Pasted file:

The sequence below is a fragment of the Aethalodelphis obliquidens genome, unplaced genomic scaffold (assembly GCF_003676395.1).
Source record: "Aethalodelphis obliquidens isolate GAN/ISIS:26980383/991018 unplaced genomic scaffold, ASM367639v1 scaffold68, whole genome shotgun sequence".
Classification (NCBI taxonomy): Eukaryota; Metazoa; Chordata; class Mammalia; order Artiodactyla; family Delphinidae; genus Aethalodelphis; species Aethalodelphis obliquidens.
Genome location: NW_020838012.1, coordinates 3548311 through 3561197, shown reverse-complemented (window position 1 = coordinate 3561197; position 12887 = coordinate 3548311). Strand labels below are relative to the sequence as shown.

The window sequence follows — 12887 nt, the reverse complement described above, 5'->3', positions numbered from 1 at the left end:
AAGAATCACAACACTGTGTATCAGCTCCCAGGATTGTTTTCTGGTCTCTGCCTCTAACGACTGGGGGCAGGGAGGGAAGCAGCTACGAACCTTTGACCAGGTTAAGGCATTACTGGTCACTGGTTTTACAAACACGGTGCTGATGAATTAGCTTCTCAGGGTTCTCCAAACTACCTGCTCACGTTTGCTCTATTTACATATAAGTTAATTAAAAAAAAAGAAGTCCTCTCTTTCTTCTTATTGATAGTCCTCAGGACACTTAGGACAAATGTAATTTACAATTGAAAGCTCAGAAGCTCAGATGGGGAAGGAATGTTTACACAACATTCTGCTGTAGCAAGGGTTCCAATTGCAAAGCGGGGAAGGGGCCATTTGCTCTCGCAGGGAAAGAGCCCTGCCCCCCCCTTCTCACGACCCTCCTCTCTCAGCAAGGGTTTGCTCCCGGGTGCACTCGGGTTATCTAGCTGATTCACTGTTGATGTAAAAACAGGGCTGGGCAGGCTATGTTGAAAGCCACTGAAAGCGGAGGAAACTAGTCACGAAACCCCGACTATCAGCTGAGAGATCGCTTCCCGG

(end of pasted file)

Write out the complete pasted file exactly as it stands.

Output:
The sequence below is a fragment of the Aethalodelphis obliquidens genome, unplaced genomic scaffold (assembly GCF_003676395.1).
Source record: "Aethalodelphis obliquidens isolate GAN/ISIS:26980383/991018 unplaced genomic scaffold, ASM367639v1 scaffold68, whole genome shotgun sequence".
Classification (NCBI taxonomy): Eukaryota; Metazoa; Chordata; class Mammalia; order Artiodactyla; family Delphinidae; genus Aethalodelphis; species Aethalodelphis obliquidens.
Genome location: NW_020838012.1, coordinates 3548311 through 3561197, shown reverse-complemented (window position 1 = coordinate 3561197; position 12887 = coordinate 3548311). Strand labels below are relative to the sequence as shown.

The window sequence follows — 12887 nt, the reverse complement described above, 5'->3', positions numbered from 1 at the left end:
AAGAATCACAACACTGTGTATCAGCTCCCAGGATTGTTTTCTGGTCTCTGCCTCTAACGACTGGGGGCAGGGAGGGAAGCAGCTACGAACCTTTGACCAGGTTAAGGCATTACTGGTCACTGGTTTTACAAACACGGTGCTGATGAATTAGCTTCTCAGGGTTCTCCAAACTACCTGCTCACGTTTGCTCTATTTACATATAAGTTAATTAAAAAAAAAGAAGTCCTCTCTTTCTTCTTATTGATAGTCCTCAGGACACTTAGGACAAATGTAATTTACAATTGAAAGCTCAGAAGCTCAGATGGGGAAGGAATGTTTACACAACATTCTGCTGTAGCAAGGGTTCCAATTGCAAAGCGGGGAAGGGGCCATTTGCTCTCGCAGGGAAAGAGCCCTGCCCCCCCCTTCTCACGACCCTCCTCTCTCAGCAAGGGTTTGCTCCCGGGTGCACTCGGGTTATCTAGCTGATTCACTGTTGATGTAAAAACAGGGCTGGGCAGGCTATGTTGAAAGCCACTGAAAGCGGAGGAAACTAGTCACGAAACCCCGACTATCAGCTGAGAGATCGCTTCCCGG